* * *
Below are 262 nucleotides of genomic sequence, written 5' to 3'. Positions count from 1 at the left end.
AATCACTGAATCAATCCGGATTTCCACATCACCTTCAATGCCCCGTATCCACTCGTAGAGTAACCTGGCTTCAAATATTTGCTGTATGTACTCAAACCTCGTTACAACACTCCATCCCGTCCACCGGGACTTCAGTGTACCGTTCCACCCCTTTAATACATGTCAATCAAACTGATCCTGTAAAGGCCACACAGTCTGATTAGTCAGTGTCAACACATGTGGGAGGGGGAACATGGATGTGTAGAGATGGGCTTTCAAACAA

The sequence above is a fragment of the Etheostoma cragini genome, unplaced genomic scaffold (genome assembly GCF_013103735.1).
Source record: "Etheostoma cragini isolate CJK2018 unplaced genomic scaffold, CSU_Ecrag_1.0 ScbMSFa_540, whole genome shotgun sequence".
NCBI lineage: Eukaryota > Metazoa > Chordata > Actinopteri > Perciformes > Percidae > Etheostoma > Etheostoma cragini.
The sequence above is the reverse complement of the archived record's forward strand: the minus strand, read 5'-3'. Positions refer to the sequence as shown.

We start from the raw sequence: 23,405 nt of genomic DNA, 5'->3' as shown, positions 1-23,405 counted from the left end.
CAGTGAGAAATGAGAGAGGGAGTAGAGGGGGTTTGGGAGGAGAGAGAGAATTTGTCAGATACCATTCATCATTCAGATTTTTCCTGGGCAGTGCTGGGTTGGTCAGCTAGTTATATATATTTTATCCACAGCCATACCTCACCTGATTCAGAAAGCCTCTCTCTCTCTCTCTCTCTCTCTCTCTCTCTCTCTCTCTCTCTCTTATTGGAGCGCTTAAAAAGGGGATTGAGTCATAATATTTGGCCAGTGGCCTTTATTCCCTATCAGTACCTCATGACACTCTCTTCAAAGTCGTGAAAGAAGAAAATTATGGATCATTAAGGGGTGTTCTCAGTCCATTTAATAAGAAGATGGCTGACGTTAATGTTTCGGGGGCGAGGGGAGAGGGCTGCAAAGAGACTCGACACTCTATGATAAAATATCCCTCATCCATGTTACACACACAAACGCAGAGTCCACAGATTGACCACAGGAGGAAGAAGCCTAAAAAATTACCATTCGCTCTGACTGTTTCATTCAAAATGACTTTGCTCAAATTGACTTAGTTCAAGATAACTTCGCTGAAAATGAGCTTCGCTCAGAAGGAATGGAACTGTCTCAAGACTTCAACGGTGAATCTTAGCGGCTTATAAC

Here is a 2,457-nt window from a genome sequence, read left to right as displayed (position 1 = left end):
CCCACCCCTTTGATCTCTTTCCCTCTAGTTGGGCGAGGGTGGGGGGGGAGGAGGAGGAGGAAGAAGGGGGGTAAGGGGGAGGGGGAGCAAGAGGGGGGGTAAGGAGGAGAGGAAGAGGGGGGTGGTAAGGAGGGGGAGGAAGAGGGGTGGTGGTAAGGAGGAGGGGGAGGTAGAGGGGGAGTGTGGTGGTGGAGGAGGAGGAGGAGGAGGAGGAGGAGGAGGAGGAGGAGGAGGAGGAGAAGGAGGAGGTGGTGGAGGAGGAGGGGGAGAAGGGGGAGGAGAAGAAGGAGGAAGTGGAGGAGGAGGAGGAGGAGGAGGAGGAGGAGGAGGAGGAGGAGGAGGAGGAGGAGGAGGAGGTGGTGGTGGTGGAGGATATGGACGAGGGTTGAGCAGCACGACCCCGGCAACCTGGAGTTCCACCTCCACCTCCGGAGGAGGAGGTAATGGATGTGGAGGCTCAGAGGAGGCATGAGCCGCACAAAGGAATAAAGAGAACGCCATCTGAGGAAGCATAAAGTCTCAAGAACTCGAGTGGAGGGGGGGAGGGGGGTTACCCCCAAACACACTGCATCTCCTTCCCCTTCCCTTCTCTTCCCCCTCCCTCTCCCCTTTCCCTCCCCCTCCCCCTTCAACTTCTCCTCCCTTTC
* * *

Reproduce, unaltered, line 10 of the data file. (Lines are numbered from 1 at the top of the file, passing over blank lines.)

CCCACCCCTTTGATCTCTTTCCCTCTAGTTGGGCGAGGGTGGGGGGGGAGGAGGAGGAGGAAGAAGGGGGGTAAGGGGGAGGGGGAGCAAGAGGGGGGGTAAGGAGGAGAGGAAGAGGGGGGTGGTAAGGAGGGGGAGGAAGAGGGGTGGTGGTAAGGAGGAGGGGGAGGTAGAGGGGGAGTGTGGTGGTGGAGGAGGAGGAGGAGGAGGAGGAGGAGGAGGAGGAGGAGGAGGAGGAGAAGGAGGAGGTGGTGGAGGAGGAGGGGGAGAAGGGGGAGGAGAAGAAGGAGGAAGTGGAGGAGGAGGAGGAGGAGGAGGAGGAGGAGGAGGAGGAGGAGGAGGAGGAGGAGGAGGAGGTGGTGGTGGTGGAGGATATGGACGAGGGTTGAGCAGCACGACCCCGGCAACCTGGAGTTCCACCTCCACCTCCGGAGGAGGAGGTAATGGATGTGGAGGCTCAGAGGAGGCATGAGCCGCACAAAGGAATAAAGAGAACGCCATCTGAGGAAGCATAAAGTCTCAAGAACTCGAGTGGAGGGGGGGAGGGGGGTTACCCCCAAACACACTGCATCTCCTTCCCCTTCCCTTCTCTTCCCCCTCCCTCTCCCCTTTCCCTCCCCCTCCCCCTTCAACTTCTCCTCCCTTTC